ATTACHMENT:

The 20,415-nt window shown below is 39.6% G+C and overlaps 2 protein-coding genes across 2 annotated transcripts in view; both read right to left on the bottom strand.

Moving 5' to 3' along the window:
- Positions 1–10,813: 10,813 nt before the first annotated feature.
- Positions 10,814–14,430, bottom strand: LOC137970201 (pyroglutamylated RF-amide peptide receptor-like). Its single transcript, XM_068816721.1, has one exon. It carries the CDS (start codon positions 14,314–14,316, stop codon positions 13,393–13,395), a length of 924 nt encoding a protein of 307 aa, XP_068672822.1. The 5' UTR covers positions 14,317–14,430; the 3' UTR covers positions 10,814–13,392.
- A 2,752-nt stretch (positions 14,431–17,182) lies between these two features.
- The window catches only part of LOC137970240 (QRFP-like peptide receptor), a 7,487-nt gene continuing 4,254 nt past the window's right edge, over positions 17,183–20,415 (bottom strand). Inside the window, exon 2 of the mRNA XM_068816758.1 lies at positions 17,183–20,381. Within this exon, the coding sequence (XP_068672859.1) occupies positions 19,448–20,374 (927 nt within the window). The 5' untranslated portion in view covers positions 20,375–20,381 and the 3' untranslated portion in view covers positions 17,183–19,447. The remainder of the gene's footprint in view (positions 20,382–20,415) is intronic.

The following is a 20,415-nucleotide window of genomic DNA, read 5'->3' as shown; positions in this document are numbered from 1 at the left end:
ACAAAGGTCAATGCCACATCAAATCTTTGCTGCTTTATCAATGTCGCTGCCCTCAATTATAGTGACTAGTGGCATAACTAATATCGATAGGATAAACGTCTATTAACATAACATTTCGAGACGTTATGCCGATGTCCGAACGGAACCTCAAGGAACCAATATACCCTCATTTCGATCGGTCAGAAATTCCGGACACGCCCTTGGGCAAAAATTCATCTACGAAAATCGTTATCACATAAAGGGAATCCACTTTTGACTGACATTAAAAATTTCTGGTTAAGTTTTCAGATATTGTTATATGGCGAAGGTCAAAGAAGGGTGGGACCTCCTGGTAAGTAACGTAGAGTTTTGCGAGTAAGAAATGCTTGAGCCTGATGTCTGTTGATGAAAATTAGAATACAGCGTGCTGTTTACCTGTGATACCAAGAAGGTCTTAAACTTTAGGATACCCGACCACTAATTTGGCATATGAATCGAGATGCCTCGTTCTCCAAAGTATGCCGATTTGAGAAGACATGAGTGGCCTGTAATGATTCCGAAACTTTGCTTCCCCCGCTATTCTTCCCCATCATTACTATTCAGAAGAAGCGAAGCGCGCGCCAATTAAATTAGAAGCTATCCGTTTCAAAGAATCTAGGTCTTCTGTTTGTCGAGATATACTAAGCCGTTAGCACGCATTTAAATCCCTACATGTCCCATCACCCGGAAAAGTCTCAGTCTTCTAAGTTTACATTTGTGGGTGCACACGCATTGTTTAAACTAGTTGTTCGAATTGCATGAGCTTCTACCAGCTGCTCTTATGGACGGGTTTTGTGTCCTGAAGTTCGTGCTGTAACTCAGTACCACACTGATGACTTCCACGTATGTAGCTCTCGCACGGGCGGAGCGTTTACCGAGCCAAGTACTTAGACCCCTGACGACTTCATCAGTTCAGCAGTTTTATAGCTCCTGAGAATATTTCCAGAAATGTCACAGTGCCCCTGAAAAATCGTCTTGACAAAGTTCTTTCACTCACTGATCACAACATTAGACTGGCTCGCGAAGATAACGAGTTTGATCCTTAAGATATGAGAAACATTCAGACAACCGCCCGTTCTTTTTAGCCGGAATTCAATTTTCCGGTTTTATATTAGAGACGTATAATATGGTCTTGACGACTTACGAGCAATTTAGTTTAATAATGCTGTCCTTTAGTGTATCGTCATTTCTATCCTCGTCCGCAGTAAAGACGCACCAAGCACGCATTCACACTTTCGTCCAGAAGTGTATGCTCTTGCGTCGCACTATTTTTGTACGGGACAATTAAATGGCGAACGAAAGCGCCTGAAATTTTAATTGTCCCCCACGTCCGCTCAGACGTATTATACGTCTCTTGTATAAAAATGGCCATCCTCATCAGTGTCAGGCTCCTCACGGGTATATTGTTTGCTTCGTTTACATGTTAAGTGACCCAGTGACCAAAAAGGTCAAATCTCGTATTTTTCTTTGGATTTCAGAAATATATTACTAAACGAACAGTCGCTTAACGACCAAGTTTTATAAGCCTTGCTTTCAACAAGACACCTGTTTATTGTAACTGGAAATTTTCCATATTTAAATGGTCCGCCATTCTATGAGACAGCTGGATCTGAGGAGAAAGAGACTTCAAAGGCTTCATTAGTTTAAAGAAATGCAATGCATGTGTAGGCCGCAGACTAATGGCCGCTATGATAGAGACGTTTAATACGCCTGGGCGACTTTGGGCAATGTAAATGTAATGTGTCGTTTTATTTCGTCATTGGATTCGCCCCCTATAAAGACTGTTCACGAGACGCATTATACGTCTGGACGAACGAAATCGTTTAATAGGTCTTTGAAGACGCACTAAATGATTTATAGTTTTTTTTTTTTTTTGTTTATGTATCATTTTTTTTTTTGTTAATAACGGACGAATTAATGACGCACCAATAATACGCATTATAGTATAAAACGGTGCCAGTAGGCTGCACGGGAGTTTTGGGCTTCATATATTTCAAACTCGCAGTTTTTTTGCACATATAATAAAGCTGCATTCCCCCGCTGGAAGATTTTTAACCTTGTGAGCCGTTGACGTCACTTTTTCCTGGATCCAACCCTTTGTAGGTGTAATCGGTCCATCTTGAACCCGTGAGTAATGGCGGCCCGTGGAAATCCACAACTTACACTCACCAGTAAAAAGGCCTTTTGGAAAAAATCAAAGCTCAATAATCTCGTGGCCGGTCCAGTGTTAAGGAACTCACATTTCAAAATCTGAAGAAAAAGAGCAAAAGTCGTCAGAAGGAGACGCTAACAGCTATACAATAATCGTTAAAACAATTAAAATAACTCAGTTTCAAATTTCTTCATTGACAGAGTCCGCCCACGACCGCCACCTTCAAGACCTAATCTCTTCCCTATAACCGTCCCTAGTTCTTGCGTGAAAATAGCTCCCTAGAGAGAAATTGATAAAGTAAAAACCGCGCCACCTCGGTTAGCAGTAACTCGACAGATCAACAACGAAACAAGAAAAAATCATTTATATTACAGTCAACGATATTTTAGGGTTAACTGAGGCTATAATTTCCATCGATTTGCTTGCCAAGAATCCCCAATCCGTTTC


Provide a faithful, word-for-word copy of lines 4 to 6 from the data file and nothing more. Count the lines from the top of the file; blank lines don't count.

- Positions 10,814–14,430, bottom strand: LOC137970201 (pyroglutamylated RF-amide peptide receptor-like). Its single transcript, XM_068816721.1, has one exon. It carries the CDS (start codon positions 14,314–14,316, stop codon positions 13,393–13,395), a length of 924 nt encoding a protein of 307 aa, XP_068672822.1. The 5' UTR covers positions 14,317–14,430; the 3' UTR covers positions 10,814–13,392.
- A 2,752-nt stretch (positions 14,431–17,182) lies between these two features.
- The window catches only part of LOC137970240 (QRFP-like peptide receptor), a 7,487-nt gene continuing 4,254 nt past the window's right edge, over positions 17,183–20,415 (bottom strand). Inside the window, exon 2 of the mRNA XM_068816758.1 lies at positions 17,183–20,381. Within this exon, the coding sequence (XP_068672859.1) occupies positions 19,448–20,374 (927 nt within the window). The 5' untranslated portion in view covers positions 20,375–20,381 and the 3' untranslated portion in view covers positions 17,183–19,447. The remainder of the gene's footprint in view (positions 20,382–20,415) is intronic.